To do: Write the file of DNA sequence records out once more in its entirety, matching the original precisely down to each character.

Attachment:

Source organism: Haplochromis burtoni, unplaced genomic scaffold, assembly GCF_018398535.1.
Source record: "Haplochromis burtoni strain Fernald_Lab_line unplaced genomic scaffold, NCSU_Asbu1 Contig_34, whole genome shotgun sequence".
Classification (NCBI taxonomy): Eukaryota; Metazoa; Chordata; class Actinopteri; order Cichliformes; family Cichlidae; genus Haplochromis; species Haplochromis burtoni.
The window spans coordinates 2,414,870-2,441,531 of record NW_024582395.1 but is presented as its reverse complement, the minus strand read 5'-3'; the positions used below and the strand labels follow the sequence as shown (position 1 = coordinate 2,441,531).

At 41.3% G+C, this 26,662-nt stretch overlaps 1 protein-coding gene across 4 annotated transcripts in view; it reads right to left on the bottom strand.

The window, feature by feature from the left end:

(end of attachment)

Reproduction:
Source organism: Haplochromis burtoni, unplaced genomic scaffold, assembly GCF_018398535.1.
Source record: "Haplochromis burtoni strain Fernald_Lab_line unplaced genomic scaffold, NCSU_Asbu1 Contig_34, whole genome shotgun sequence".
Classification (NCBI taxonomy): Eukaryota; Metazoa; Chordata; class Actinopteri; order Cichliformes; family Cichlidae; genus Haplochromis; species Haplochromis burtoni.
The window spans coordinates 2,414,870-2,441,531 of record NW_024582395.1 but is presented as its reverse complement, the minus strand read 5'-3'; the positions used below and the strand labels follow the sequence as shown (position 1 = coordinate 2,441,531).

At 41.3% G+C, this 26,662-nt stretch overlaps 1 protein-coding gene across 4 annotated transcripts in view; it reads right to left on the bottom strand.

The window, feature by feature from the left end: